Rats are able to detect whether a child has tuberculosis (TB), and are much more successful at doing this than a commonly used basic microscopy test. These are the results of research led by Georgies Mgode of the Sokoine University of Agriculture in Tanzania. The study, published by Springer Nature in Pediatric Research, shows that when trained rats were given children’s sputum samples to sniff, the animals were able to pinpoint 68 percent more cases of TB infections than detected through a standard smear test. Inspiration for investigating the diagnosis of TB through smell came from anecdotal evidence that people suffering from the potentially fatal lung disease emit a specific odour. According to Mgode, current TB detection methods are far from perfect, especially in under-resourced countries in Sub-Saharan Africa and South East Asia where the disease is prevalent, and where a reasonably cheap smear test is commonly used. Problems with this type of test are that the accuracy varies depending on the quality of sputum sample used, and very young children are often unable to provide enough sputum to be analysed.
“As a result, many children with TB are not bacteriologically confirmed or even diagnosed, which then has major implications for their possible successful treatment,” explains Mgode. “There is a need for new diagnostic tests to better detect TB in children, especially in low and middle-income countries.”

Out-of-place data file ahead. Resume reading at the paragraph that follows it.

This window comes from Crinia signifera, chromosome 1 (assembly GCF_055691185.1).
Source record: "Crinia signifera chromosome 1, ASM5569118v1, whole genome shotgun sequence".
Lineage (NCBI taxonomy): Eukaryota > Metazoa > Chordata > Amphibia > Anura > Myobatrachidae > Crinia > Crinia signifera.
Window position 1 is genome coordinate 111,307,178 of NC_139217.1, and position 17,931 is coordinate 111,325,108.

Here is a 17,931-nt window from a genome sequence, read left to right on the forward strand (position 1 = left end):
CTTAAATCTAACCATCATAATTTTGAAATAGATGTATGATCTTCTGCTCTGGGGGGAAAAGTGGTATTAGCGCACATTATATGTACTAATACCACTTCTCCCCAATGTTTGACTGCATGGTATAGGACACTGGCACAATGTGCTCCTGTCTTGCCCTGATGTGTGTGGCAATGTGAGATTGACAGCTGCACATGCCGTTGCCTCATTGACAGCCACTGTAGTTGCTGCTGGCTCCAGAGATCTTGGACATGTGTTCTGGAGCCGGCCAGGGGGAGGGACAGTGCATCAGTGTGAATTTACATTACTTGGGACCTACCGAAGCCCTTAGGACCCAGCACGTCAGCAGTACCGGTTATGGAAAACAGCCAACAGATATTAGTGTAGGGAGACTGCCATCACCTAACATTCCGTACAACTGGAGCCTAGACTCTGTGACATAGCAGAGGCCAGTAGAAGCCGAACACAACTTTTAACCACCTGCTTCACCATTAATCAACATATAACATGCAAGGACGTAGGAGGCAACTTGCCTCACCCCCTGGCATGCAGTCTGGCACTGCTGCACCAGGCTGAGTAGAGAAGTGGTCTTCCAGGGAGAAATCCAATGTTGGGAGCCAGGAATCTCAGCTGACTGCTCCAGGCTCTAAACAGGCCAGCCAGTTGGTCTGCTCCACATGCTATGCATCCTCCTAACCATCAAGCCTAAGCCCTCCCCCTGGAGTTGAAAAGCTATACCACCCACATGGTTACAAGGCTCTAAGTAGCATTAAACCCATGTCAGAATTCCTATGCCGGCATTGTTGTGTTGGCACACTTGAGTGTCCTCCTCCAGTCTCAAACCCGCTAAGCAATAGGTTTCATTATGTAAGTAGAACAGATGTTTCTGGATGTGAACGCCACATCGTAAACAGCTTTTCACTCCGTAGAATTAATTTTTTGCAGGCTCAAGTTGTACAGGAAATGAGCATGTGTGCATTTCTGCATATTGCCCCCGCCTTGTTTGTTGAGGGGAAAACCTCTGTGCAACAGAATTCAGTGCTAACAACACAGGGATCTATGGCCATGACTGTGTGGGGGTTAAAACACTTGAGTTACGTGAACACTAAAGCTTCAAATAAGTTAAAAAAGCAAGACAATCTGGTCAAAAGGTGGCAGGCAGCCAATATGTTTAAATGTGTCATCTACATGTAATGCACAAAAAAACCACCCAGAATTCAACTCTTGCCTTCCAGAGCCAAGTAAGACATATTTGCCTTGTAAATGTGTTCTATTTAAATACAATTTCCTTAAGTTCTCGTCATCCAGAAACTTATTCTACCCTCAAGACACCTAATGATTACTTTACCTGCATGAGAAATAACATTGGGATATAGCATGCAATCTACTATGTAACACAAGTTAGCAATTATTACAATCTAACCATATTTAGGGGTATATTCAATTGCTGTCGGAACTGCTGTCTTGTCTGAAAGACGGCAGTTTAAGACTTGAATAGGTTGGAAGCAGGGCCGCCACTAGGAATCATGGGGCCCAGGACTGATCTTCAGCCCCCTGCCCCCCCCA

Previous work pioneered in Tanzania and Mozambique focussed on training African giant pouched rats (Cricetomys ansorgei) to pick up the scent of molecules released by the TB-causing Mycobacterium tuberculosis bacterium in sputum. The training technique is similar to one used to teach rats to detect vapours released by landmine explosives. In the case of TB, when a rat highlights a possibly infected sample, it is analysed further using a WHO endorsed concentrated microscopy techniques to confirm a positive diagnosis.
Sputum samples were obtained from 982 children under the age of five who had already been tested using a microscopy test at clinics in the Tanzanian capital of Dar es Salaam. From the smear tests, 34 children were confirmed to have TB. When the same samples were placed out for the rats to examine, a further 57 cases were detected and then confirmed after being examined under a more advanced light emitting diode fluorescence microscope.
The news about the additional cases confirmed by endorsed concentrated smear microscopy was passed onto the relevant clinics, and efforts were made to track down infected patients so that they could start their much-needed treatment.
“This intervention involving TB screening by trained rats and community based patient tracking of new TB patients missed by hospitals enables treatment initiation of up to 70%. This is a significant proportion given that these additional patients were considered TB negative in hospitals, hence were initially left untreated,” adds Mgode.
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